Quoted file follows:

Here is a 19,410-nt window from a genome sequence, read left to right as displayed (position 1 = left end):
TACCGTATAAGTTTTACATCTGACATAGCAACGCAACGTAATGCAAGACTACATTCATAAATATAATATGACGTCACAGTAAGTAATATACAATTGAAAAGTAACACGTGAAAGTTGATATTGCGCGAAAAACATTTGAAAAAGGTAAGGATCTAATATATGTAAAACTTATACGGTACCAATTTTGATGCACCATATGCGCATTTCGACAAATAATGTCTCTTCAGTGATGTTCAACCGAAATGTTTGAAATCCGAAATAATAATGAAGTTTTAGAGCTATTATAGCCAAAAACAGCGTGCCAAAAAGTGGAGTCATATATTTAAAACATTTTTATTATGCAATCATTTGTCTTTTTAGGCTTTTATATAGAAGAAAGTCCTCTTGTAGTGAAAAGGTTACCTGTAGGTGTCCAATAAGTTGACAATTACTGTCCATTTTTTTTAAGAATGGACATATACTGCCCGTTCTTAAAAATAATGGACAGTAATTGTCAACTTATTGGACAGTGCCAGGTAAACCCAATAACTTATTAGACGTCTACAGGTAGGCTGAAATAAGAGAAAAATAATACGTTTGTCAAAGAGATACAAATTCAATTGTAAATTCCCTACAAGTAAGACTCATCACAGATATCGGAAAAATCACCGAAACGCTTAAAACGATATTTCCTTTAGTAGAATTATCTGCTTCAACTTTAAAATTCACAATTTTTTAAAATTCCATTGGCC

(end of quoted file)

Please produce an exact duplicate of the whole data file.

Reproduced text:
Here is a 19,410-nt window from a genome sequence, read left to right as displayed (position 1 = left end):
TACCGTATAAGTTTTACATCTGACATAGCAACGCAACGTAATGCAAGACTACATTCATAAATATAATATGACGTCACAGTAAGTAATATACAATTGAAAAGTAACACGTGAAAGTTGATATTGCGCGAAAAACATTTGAAAAAGGTAAGGATCTAATATATGTAAAACTTATACGGTACCAATTTTGATGCACCATATGCGCATTTCGACAAATAATGTCTCTTCAGTGATGTTCAACCGAAATGTTTGAAATCCGAAATAATAATGAAGTTTTAGAGCTATTATAGCCAAAAACAGCGTGCCAAAAAGTGGAGTCATATATTTAAAACATTTTTATTATGCAATCATTTGTCTTTTTAGGCTTTTATATAGAAGAAAGTCCTCTTGTAGTGAAAAGGTTACCTGTAGGTGTCCAATAAGTTGACAATTACTGTCCATTTTTTTTAAGAATGGACATATACTGCCCGTTCTTAAAAATAATGGACAGTAATTGTCAACTTATTGGACAGTGCCAGGTAAACCCAATAACTTATTAGACGTCTACAGGTAGGCTGAAATAAGAGAAAAATAATACGTTTGTCAAAGAGATACAAATTCAATTGTAAATTCCCTACAAGTAAGACTCATCACAGATATCGGAAAAATCACCGAAACGCTTAAAACGATATTTCCTTTAGTAGAATTATCTGCTTCAACTTTAAAATTCACAATTTTTTAAAATTCCATTGGCC